Last time we started a conversation about growth and left it off with a brief discussion about digging deeper into customer behaviors.
In particular, we were starting to look at the behavioral signals that indicate your best clients or simply the signals that show they’re about to become a customer. Either way, it’s valuable information to have.
To continue from where we finished last time, let’s turn one of my final comments from the last piece into a question: “What behaviors identify a person about to buy?” and “What behaviors identify potential ‘ideal’ clients who are already a customer – but haven’t transformed into that ideal customer quite yet?”
Order history helps
When we’re looking for behaviors that indicate who is a great customer, one place to look is order history.
Your order history is rich in information that can help your detective work on buying signals and customer behavior.
I know, you want some examples of what you might look at. From gut feel, identify your five best customers, using whatever means you use to determine “best”.
Your business may not fit all of these questions I’m about to ask, so look at them in a way understand that they might require a slight adjustment. It’ll depend on what you sell, how you sell it and how rich your product line is.
- How often do they buy from you? In other words: What’s the average number of days between purchases?
- Does transaction size increase over time or does it shrink over time?
- Of the customers who buy everything you offer, do their purchase intervals or transaction sizes “look different” than everyone else’s (on average)?
- If your best customers don’t buy everything, what do they buy that no one else buys? Of those people, study the behavior prior to that particular purchase. What did they ask? What did they buy just before that?
Now…looking at the patterns that these “best” customers have established, what *existing* customers fit the early part of those patterns? These are the customers who are likely to join the “best customer group”. The difference is that you know the candidates in advance.
Not all of them will move into your best customer group, but in watching this process/movement, you’ll eventually learn what behaviors indicate that move.
Look at your interaction data for each class of customer. When I say “class”, I mean your best customers, your newest customers and so on. You need to look at each because you’ll need to be able to detect a behavior that occurs when a customer moves from one to another.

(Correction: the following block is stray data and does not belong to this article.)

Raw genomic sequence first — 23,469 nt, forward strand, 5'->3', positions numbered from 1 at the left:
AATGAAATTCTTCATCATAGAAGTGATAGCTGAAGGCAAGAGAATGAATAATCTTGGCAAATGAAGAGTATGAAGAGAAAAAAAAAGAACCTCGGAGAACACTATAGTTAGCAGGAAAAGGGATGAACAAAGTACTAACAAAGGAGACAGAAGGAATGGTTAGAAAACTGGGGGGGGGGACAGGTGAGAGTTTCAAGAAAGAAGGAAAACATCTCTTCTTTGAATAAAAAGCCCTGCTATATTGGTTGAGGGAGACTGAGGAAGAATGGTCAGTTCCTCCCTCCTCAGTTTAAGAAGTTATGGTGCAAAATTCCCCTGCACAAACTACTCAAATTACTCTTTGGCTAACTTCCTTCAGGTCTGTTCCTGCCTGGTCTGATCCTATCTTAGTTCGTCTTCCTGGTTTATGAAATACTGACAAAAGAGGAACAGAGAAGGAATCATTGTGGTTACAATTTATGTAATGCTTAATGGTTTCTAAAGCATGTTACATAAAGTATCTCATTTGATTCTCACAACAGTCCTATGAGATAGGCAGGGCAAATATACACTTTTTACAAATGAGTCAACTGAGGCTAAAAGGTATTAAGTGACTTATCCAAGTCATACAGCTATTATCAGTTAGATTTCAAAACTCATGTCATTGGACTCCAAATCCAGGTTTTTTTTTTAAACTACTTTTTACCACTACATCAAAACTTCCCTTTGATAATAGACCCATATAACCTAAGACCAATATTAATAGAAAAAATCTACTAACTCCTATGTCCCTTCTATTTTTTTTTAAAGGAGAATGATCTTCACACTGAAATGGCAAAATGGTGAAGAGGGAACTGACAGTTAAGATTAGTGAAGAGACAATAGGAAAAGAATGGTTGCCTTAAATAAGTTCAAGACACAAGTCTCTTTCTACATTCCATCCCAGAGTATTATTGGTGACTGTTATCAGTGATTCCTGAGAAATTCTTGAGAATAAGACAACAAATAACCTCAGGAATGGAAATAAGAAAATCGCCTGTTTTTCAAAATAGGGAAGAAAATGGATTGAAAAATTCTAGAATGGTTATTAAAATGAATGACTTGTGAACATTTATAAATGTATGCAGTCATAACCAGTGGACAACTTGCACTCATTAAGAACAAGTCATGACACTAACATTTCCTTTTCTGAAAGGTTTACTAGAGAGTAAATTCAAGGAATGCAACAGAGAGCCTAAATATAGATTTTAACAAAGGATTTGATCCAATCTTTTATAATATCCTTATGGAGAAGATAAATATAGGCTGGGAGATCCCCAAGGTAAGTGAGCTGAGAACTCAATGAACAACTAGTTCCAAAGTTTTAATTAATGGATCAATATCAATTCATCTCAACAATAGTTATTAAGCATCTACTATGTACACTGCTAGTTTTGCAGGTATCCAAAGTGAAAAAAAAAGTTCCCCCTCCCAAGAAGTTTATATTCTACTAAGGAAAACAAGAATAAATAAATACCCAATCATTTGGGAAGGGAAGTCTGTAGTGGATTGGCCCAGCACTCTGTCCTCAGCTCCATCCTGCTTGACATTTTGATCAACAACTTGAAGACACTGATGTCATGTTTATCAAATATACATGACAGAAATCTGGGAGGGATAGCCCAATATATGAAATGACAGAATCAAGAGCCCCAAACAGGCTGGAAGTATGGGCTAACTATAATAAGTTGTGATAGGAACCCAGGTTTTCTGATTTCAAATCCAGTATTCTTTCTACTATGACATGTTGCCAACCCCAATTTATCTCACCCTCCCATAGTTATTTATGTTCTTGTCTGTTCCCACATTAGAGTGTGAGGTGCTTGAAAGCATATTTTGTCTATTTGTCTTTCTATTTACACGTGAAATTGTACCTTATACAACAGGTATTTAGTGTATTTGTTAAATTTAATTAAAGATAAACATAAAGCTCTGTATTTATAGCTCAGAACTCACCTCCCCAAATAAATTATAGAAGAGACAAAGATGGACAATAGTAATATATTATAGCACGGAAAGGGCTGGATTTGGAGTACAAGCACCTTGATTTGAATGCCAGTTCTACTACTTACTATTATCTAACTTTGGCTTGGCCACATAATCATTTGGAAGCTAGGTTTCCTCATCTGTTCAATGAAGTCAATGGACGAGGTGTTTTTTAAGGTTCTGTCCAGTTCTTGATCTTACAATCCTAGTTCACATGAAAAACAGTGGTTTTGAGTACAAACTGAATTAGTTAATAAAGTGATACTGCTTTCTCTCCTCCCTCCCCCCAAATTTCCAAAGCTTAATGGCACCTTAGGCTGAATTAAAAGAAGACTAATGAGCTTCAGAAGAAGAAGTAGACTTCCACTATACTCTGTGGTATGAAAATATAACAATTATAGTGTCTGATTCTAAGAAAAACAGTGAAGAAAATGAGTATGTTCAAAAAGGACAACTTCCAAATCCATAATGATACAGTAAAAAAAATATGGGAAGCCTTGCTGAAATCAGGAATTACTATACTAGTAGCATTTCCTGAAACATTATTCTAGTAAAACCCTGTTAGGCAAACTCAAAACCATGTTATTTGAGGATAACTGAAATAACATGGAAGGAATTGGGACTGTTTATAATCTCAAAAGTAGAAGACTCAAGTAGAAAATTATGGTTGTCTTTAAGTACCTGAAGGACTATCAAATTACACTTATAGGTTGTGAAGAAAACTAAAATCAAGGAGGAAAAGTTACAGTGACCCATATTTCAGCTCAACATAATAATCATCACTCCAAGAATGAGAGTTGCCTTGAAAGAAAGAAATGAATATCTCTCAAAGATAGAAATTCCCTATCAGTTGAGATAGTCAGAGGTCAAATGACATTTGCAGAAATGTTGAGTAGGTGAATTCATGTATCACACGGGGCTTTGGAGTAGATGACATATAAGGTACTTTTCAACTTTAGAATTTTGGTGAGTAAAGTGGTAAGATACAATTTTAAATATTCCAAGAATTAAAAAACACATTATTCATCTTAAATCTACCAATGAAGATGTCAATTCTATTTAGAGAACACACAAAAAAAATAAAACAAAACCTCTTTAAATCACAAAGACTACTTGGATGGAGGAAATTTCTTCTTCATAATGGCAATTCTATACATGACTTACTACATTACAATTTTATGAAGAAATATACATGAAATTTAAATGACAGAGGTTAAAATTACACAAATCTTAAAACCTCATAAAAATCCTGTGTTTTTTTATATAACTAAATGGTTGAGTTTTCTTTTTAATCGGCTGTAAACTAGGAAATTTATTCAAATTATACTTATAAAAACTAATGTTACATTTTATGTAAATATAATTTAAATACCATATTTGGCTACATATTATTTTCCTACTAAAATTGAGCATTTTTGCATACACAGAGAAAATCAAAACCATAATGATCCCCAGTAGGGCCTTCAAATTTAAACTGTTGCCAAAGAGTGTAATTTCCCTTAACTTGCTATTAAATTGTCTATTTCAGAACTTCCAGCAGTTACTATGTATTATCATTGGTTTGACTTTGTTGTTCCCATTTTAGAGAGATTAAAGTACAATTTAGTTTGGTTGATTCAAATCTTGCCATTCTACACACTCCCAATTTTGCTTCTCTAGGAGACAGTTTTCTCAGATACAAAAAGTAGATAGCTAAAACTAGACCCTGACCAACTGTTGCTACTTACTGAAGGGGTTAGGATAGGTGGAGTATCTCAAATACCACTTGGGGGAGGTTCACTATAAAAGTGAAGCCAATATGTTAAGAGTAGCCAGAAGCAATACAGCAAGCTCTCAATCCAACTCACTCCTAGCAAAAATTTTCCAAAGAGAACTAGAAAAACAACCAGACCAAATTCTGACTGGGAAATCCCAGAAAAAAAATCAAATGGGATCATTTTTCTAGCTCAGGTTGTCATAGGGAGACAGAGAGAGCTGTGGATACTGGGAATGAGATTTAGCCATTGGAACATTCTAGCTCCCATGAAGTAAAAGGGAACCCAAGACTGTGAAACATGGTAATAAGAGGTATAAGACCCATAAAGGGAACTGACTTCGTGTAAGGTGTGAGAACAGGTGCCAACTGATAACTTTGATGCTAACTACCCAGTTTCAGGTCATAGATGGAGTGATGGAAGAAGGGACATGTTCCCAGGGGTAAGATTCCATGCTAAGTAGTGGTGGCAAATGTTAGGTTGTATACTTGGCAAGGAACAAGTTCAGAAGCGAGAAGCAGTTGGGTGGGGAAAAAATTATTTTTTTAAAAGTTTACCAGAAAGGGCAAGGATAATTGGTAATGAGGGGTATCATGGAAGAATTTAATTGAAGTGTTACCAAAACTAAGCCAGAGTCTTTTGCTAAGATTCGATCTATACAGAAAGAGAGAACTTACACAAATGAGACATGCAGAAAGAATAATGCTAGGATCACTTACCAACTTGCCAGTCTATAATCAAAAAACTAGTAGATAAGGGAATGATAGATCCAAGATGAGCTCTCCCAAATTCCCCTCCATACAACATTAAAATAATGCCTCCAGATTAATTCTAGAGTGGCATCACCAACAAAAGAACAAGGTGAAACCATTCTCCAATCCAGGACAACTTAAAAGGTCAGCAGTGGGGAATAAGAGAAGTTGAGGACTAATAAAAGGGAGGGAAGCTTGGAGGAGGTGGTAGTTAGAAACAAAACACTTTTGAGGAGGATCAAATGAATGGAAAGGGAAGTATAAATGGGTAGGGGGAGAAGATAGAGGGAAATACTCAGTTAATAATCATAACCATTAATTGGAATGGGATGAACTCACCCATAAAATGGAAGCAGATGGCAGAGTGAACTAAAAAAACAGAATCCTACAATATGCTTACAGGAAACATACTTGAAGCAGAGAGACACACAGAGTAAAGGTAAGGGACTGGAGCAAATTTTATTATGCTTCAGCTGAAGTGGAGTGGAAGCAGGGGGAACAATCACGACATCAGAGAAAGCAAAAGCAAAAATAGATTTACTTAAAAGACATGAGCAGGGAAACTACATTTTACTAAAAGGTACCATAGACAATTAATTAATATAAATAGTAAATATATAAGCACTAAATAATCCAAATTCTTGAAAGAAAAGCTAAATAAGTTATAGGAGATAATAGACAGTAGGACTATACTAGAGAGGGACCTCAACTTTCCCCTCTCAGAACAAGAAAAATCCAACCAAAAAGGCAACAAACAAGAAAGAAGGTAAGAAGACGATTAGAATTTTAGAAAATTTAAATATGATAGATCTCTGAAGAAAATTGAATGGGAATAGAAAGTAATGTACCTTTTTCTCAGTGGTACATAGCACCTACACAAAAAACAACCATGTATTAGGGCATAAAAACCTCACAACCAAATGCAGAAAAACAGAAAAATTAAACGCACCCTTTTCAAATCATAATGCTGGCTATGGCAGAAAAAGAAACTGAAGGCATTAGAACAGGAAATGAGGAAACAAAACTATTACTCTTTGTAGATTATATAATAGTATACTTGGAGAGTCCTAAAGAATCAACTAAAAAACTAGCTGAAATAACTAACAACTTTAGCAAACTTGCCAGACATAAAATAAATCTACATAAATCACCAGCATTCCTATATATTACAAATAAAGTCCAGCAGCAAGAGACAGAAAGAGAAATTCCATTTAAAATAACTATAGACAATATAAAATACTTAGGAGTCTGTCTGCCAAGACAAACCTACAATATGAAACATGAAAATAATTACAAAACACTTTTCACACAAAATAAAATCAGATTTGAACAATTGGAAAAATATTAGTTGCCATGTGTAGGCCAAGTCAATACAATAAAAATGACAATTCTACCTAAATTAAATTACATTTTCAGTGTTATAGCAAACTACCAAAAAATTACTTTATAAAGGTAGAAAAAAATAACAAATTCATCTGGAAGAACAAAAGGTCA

When they do that, they’re sending a signal. Your responsibility is to act on it.
Interactions include sales and support inquiries, price list requests, orders, email (including subscribes) and the like. Remember “guinea pigs” vs. “guinea pig” from last time? Your most important indicator of “I’m going to be a great customer” could be that subtle.
Interactions and order history indicate future behavior. Your best customers’ behavior is there and shows patterns along the road to “BestCustomerVille”.
By now you’re probably wondering about the not-too-standard things that I’m suggesting you observe. What about standard metrics? Where do they fit in?
Standard metrics, like the number of customers you have, the number of leads you have, the number you add each day/week/month, sales this month vs. last month and so on are certainly worth looking at, but remember that they primarily indicate *where you are*, not what you need to do to (re)produce those gains.
What do you learn from knowing that you have 1344 customers today and that you had 912 customers this time last year? Unless you look in the context of what resulted in the net gain of 432 customers, you learn little that allows you to reproduce that gain.
That’s what you want to know and repeat.
A “You are here” marker doesn’t help much if you don’t have a map. The behaviors we discussed are part of the map that shows you the path from new customer to great customer.
THAT is why we’re talking about behaviors. They are the invisible signals you have to detect.
Want to learn more about Mark or ask him to write about a strategic, operations or marketing problem? See Mark’s site, contact him on Twitter, or email him at [email protected]
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